Robert: Most immigrant families are mixed families. Say a guy is here on a student visa, marries a U.S. citizen and they have two kids; well, if he overstays his visa he’ll be deported, but Mom and the kids stay here—they’re U.S. citizens. What are they supposed to do, go with Dad to some country where they don’t speak the language?

SO: I wonder whether that’s even more complicated now, in Washington, with same-sex marriage, where a marriage might not be recognized back in the other country.

Robert: You can apply for asylum based on same-sex marriage. If you say, “I will be persecuted back in Uzbekistan, or wherever, because I am gay and have a same-sex partner,” you would have the potential of seeking asylum. But for that you’d have had to enter the U.S. legally, of course.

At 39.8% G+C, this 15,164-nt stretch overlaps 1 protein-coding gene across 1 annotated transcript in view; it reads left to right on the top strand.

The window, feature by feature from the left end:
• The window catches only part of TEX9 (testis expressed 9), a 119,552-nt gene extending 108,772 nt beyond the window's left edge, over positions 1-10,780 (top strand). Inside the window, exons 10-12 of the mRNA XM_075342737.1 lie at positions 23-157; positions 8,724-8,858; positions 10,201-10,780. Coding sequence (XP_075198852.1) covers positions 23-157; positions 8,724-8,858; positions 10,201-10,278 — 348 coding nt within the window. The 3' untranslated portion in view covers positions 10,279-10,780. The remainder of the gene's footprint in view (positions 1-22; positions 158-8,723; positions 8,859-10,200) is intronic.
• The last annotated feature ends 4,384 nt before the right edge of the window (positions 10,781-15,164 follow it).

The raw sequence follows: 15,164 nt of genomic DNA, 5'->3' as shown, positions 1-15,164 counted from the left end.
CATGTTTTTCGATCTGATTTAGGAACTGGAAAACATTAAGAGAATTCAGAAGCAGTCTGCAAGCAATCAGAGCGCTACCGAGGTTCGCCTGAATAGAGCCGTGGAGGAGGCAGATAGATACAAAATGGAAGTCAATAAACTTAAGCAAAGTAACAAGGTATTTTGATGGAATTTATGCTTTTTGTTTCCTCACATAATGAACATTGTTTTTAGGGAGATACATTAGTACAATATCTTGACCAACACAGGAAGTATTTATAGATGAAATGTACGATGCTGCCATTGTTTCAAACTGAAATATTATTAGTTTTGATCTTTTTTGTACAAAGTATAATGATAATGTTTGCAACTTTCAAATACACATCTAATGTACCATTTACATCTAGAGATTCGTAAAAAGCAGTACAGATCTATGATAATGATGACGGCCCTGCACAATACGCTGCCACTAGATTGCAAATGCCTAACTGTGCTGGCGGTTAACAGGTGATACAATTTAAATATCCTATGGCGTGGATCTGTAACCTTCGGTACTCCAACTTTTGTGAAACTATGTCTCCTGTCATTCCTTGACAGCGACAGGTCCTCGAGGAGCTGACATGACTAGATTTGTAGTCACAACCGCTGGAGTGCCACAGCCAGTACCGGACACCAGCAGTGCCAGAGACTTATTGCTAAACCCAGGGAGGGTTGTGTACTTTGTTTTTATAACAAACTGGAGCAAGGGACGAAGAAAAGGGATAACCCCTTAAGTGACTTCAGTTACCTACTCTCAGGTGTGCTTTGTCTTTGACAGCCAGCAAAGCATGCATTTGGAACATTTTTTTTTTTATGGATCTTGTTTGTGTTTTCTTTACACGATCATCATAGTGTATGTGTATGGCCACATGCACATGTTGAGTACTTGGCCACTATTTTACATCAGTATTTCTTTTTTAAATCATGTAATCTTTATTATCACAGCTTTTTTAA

SO: Can you clarify exactly what’s happening, legally, when Magda Sorel, our central character in The Consul, goes to the consulate hoping to get a visa? Is she seeking asylum from the government that’s persecuting her?

Robert: No, technically, she would be seeking refugee status. You apply for refugee status from abroad, from a consulate. For asylum, you apply from within the U.S. But it’s difficult to get refugee status because there’s a quota, and the allocations are very political. Sometimes, those who can’t get refugee status try to get a visitor visa, come here, and then seek asylum.

SO: In the opera, the consulate is full of filing cabinets and papers—“Papers! Papers! Papers!” the central character sings, when she is really losing it. Has immigration bureaucracy changed much for the digital age?

Robert: Yes and no. Nowadays, all sorts of governmental and private sector records are accessible. When you seek to cross the border into the U.S., the officer who’s interviewing you can see all this stuff on the screen, collected from all sorts of data streams. The same kind of information is available to the consulates, when they’re deciding who gets a visa.